The defendant contends that a finding of guilty compels him to work in violation of the Thirteenth Amendment to the Constitution of the United States. That Amendment provides that "Neither slavery nor involuntary servitude, except as a punishment for crime whereof the party shall have been duly convicted, shall exist within the United States, or any place subject to their jurisdiction." It was said in Butler v. Perry, 240 U.S. 328, 332-333: "Utilizing the language of the Ordinance of 1787, the Thirteenth Amendment declares that neither slavery nor involuntary servitude shall exist. This amendment was adopted with reference to conditions existing since the foundation of our Government, and the term involuntary servitude was intended to cover those forms of compulsory labor akin to African slavery which in practical operation would tend to produce like undesirable results. It introduced no novel doctrine with respect of services always treated as exceptional, and certainly was not intended to interdict enforcement of those duties which individuals owe to the State, such as services in the army, militia, on the jury, etc. The great purpose in view was liberty under the protection of effective government, not the destruction of the latter by depriving it of essential powers. Slaughter House Cases, 16 Wall. 36, 69, 71-72; Plessy v. Ferguson, 163 U.S. 537, 542; Robertson v. Baldwin, 165 U.S. 275, 282; Clyatt v. United States, 197 U.S. 207; Bailey v. Alabama, 219 U.S. 219." Cooley, Const. Lim. (8th ed.) 607, note 4. Story, Const. (5th ed.) §§ 1915-1927.
Manifestly, it is not slavery or involuntary servitude, as thus authoritatively defined, to sentence this defendant if he fails to perform his duty to support his family. The obligation of a husband and father to maintain his family, if in any way able to do so, is one of the primary responsibilities established by human nature and by civilized society. The statute enforces this duty by appropriate sanctions. A reasonable opportunity is afforded to the defendant by the city to provide for the support of his wife and children. The statutes require that support at the public expense be provided for the poor and indigent residing or found in the several towns. G.L. (Ter. Ed.) c. 117, §§ 1, 2, 14, 17, 18. In a period of depression like the present, it is reasonable to require one in the position of the defendant to work under the conditions shown in the case at bar in order to meet his obligation to his family. If occasion arises, the officers of the city can be compelled to perform their functions with respect to the defendant in a lawful way and without oppression.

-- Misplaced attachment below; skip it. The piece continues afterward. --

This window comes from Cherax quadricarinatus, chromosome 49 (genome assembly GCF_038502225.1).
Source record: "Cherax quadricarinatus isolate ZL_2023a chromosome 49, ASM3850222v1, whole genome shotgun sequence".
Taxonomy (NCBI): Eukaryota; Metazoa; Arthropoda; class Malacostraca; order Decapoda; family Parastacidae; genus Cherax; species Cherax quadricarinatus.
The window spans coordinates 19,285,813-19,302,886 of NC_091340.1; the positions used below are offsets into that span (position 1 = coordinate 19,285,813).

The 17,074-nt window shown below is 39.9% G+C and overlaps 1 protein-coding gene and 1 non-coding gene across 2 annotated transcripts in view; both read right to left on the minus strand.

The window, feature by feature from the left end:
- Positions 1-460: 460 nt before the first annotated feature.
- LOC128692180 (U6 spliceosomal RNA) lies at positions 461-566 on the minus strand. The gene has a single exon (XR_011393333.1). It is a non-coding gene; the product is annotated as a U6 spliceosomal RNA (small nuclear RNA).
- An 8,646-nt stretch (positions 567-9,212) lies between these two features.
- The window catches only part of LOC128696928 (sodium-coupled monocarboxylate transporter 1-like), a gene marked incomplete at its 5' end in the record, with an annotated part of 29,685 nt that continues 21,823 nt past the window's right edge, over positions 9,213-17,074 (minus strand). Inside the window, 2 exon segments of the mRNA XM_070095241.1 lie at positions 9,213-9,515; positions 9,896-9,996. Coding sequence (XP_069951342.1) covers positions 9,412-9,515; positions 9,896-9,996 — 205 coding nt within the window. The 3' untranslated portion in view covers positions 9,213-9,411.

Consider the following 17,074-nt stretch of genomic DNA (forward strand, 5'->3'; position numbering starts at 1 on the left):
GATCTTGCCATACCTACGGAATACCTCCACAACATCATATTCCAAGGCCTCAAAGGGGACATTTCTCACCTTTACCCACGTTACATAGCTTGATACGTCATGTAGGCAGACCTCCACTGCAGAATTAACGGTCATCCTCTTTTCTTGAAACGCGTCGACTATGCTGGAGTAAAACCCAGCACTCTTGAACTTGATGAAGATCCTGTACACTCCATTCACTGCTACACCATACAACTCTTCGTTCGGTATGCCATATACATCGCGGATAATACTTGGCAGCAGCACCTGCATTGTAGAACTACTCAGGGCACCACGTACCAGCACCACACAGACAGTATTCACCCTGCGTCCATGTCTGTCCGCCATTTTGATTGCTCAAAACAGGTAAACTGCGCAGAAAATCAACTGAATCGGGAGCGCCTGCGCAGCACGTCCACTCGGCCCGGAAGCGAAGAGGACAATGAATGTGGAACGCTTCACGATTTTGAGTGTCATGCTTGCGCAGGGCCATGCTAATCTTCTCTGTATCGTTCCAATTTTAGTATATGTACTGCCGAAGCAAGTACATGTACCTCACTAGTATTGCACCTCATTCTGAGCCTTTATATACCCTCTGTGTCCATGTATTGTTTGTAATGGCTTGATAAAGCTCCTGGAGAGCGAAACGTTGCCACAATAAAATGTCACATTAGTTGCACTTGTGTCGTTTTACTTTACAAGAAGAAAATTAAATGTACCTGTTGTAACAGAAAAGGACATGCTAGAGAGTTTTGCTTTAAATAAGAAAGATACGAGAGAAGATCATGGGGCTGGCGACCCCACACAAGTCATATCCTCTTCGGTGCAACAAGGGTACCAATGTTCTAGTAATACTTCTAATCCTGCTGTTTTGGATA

It is not necessary to inquire whether the defendant, in working for the city in accordance with the terms set forth in the agreed facts, would enjoy the benefit of the workmen's compensation act, or would have no redress against the city for injuries received in the course of his labor. See Curran v. Boston, 151 Mass. 505; Pettingell v. Chelsea, 161 Mass. 368. If it be assumed that none of these rights would be open to him, that does not affect his natural and legal obligation to do all that he reasonably can for the support of his wife and children.
It is plain that there is nothing in G.L. (Ter. Ed.) c. 117, §§ 20, 21, 22, which relieves the defendant. These sections relate to infirmaries and to those who seek for and receive food or lodging on premises provided by the town; they do not relate to a person in the position of the defendant as shown by the agreed facts; nor do they purport to cover the field disclosed by the agreed facts.
In accordance with the terms of the report, the finding of guilty is to stand.